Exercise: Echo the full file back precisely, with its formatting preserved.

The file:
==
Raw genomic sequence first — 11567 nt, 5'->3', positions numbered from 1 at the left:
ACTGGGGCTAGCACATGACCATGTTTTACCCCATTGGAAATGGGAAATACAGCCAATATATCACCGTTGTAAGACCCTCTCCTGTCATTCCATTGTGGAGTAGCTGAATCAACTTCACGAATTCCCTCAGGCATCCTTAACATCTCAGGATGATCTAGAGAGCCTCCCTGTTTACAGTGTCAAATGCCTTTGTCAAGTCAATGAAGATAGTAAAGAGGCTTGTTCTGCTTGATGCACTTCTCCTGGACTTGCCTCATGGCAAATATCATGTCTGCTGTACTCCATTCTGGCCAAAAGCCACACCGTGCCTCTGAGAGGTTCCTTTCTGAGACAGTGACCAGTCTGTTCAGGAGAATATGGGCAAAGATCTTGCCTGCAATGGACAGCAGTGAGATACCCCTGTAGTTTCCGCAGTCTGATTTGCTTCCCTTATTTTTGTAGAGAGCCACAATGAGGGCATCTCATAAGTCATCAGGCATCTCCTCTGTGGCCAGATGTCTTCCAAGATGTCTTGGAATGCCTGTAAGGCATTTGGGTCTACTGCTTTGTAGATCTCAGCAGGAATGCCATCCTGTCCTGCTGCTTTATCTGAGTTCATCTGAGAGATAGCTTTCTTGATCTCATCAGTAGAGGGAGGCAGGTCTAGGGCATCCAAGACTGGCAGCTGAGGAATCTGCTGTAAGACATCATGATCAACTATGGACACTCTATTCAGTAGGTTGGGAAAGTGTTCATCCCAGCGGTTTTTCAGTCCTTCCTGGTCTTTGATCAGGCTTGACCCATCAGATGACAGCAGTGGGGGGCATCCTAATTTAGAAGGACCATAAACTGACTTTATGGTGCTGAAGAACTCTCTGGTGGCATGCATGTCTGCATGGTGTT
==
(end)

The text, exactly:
Raw genomic sequence first — 11567 nt, 5'->3', positions numbered from 1 at the left:
ACTGGGGCTAGCACATGACCATGTTTTACCCCATTGGAAATGGGAAATACAGCCAATATATCACCGTTGTAAGACCCTCTCCTGTCATTCCATTGTGGAGTAGCTGAATCAACTTCACGAATTCCCTCAGGCATCCTTAACATCTCAGGATGATCTAGAGAGCCTCCCTGTTTACAGTGTCAAATGCCTTTGTCAAGTCAATGAAGATAGTAAAGAGGCTTGTTCTGCTTGATGCACTTCTCCTGGACTTGCCTCATGGCAAATATCATGTCTGCTGTACTCCATTCTGGCCAAAAGCCACACCGTGCCTCTGAGAGGTTCCTTTCTGAGACAGTGACCAGTCTGTTCAGGAGAATATGGGCAAAGATCTTGCCTGCAATGGACAGCAGTGAGATACCCCTGTAGTTTCCGCAGTCTGATTTGCTTCCCTTATTTTTGTAGAGAGCCACAATGAGGGCATCTCATAAGTCATCAGGCATCTCCTCTGTGGCCAGATGTCTTCCAAGATGTCTTGGAATGCCTGTAAGGCATTTGGGTCTACTGCTTTGTAGATCTCAGCAGGAATGCCATCCTGTCCTGCTGCTTTATCTGAGTTCATCTGAGAGATAGCTTTCTTGATCTCATCAGTAGAGGGAGGCAGGTCTAGGGCATCCAAGACTGGCAGCTGAGGAATCTGCTGTAAGACATCATGATCAACTATGGACACTCTATTCAGTAGGTTGGGAAAGTGTTCATCCCAGCGGTTTTTCAGTCCTTCCTGGTCTTTGATCAGGCTTGACCCATCAGATGACAGCAGTGGGGGGCATCCTAATTTAGAAGGACCATAAACTGACTTTATGGTGCTGAAGAACTCTCTGGTGGCATGCATGTCTGCATGGTGTT